There are 12 gainers and nine losers in these tables. As you can see, this second table is broadly similar to the first: again, Hong Kong and Austria lead the way for rising values, with Ireland and Spain high up for falling prices.

Prices in Hong Kong seem unstoppable, up nearly two thirds (63.6%) in five years. Austria’s success is also impressive, with prices up well over a fifth (23.1%) since 2007. Singapore (21.1%), Switzerland (20.9%), China (17.8%) and Canada (17.8%) follow with sizeable increases in property value. However, set against a struggling world economy, these countries could face problems to come, with emerging property bubbles pumped ready to burst.

Europe's two biggest economies, Germany and France, have seen prices rise modestly in the past five years, up 7% and 0.9% respectively.

The three worst-performing markets since 2007 are those of Ireland (-49.8%), the USA (-27.8%) and Spain (-22.4%). All of these markets were massively overvalued at their peaks and have since come crashing back down. In Dublin and certain US cities, prices for top-end properties have more than halved, clearly showing how insanely high they climbed in the Noughties.

The USA has seen prices fall significantly and as a result more than four million have lost their homes. Currently the property market is 19% below ‘fair value’ but The Economist indicates the free-fall may come to end soon as house sales have picked up, repossessions are down and mortgage finance remains cheap. Property prices only fell 0.7% this year compared to 5.9% last year.

According to the wise heads at The Economist, Britain’s price fall of 10.2% was rather ‘modest’ and Europe has been ‘cushioned’ from worse effects by low interest rates. London and the south east were pinpointed as propping up Britain with 47% of residential transactions taking place here in 2011. London is the only region in the UK to regain property value to pre-credit crunch levels.

What next?

Overall the tone of the report was positive.

The Economist said that: "A big dose of gravity has hit residential-property markets around the world" and these "earthbound prices are returning many markets to “fair value”".

But the report revealed that housing is now around or below its fair value in only eight of the 21 countries surveyed, so there is still a long journey ahead for some nations.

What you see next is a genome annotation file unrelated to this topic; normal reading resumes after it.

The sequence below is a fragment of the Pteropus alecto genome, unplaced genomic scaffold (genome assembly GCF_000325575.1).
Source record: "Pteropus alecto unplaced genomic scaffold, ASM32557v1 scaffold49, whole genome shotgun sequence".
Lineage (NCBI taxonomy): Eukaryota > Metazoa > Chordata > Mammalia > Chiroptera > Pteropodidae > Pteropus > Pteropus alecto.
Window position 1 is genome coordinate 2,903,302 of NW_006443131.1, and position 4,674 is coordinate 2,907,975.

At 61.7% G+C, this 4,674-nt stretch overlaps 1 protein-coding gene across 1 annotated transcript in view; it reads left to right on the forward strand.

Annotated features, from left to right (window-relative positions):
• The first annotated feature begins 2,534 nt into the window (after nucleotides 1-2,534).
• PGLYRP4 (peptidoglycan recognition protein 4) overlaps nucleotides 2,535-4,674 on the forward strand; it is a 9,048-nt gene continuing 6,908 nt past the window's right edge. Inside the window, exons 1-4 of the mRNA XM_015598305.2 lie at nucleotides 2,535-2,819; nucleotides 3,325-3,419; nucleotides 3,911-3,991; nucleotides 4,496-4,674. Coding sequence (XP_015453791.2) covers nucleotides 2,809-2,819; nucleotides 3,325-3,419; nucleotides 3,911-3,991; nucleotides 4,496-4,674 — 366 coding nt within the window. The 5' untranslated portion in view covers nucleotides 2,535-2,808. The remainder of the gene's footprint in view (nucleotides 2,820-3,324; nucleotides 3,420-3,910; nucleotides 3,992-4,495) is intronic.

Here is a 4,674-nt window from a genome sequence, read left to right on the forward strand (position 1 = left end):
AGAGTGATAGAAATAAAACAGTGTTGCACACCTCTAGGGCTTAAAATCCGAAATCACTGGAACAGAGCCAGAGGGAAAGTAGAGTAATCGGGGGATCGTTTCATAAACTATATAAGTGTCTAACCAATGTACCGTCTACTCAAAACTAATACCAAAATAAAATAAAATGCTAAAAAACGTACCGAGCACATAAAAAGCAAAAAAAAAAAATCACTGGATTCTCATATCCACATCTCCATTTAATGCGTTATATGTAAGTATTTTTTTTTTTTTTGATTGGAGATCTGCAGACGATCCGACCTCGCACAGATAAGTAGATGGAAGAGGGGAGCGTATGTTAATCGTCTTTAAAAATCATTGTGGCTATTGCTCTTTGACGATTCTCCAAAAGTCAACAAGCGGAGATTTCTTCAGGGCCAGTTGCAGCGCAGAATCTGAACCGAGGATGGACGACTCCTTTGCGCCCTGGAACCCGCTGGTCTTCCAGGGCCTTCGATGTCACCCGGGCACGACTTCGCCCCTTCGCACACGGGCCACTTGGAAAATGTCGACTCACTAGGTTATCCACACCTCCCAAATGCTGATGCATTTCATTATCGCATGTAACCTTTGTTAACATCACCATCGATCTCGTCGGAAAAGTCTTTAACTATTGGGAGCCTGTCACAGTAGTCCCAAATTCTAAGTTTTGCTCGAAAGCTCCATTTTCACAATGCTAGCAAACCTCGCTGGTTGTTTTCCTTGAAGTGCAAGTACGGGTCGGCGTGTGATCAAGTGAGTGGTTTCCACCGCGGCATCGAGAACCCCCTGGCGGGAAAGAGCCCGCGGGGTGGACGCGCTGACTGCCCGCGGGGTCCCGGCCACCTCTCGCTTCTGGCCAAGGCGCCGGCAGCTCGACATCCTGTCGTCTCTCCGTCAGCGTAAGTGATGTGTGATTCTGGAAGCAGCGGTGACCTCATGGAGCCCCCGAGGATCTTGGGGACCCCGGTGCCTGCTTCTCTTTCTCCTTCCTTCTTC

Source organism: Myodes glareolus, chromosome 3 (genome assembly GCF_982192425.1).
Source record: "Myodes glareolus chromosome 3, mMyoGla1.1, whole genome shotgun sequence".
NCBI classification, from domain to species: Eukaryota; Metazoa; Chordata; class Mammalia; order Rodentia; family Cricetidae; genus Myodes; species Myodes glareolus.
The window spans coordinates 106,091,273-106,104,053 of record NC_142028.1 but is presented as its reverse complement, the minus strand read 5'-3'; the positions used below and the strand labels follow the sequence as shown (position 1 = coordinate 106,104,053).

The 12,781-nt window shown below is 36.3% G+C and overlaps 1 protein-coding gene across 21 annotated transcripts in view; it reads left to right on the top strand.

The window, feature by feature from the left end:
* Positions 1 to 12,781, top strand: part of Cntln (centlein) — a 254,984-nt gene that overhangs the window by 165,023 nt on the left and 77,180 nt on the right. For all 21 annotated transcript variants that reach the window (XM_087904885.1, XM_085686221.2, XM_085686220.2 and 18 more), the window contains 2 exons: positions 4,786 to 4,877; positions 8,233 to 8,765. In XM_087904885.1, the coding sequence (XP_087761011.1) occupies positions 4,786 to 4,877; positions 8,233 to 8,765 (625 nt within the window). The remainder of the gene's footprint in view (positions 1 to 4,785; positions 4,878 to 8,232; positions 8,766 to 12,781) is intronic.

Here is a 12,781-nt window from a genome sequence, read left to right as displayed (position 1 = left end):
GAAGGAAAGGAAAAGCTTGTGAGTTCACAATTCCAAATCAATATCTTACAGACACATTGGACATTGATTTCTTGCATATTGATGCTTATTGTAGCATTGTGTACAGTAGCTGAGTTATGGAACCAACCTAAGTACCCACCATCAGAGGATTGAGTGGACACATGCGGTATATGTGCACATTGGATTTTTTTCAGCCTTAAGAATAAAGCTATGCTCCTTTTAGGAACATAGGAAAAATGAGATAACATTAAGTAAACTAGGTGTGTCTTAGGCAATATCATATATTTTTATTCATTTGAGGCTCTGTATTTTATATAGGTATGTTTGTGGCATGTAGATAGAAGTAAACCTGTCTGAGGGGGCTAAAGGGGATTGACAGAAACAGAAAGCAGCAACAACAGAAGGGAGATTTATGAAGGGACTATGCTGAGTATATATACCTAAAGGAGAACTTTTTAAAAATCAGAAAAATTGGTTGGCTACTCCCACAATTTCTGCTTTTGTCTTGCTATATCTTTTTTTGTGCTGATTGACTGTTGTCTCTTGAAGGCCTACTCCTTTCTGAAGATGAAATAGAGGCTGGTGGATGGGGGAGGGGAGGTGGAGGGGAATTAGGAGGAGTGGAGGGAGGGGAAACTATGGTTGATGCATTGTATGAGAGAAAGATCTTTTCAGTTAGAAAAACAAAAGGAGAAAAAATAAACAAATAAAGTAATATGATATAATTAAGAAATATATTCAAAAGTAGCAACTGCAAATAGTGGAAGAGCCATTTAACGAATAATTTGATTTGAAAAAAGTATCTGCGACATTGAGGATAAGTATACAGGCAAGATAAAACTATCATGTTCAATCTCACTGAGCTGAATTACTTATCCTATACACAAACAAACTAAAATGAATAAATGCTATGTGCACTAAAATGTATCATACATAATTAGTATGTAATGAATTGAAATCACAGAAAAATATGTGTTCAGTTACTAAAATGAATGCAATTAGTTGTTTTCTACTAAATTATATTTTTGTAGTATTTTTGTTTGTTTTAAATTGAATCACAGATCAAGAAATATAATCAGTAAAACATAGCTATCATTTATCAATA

More on house prices:

Why house prices won't recover until 2024

Rightmove: north-south divide in property asking prices continues

What to do when a home survey goes wrong

How rows with your neighbours could hurt your house price

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Comments (14)

  • Meanmachine2
    Love rating 39
    Meanmachine2 said

    I thought I saw a report last week that Spanish house prices had fallen by 60% & in fact some banks were trying to unload them at 80% discount.

    Report on 30 December 2012  |  Love thisLove  0 loves
  • electricblue
    Love rating 769
    electricblue said

    Another survey using average figures and which has zero real-world information. Even in depressed economies there are property hot spots which the wealthy can afford and which will always command premium prices and there will always be areas with a bad reputation (deserved or not) which always lag way behind in values. Stagnation of property values in some parts of the USA comes on top of a 75% depreciation in value which has meant level house prices at a pitiful value for the last couple of years. Local and regional factors can suddenly raise property values as in a home owned by my USA business partner which has appreciated 20% in this past year because a new Super WalMart has been built locally - but the house is still only worth a third of what it sold for new six years ago. Ireland, Spain and even China have vast property developments now barely worth the cost of bulldozing them to the ground and I saw the same thing in Denver in the USA, along with more beggars on the streets than I have ever seen elsewhere in my life. It's all one big global mess and one more silly survey adds no clarity whatsoever.

    Report on 30 December 2012  |  Love thisLove  0 loves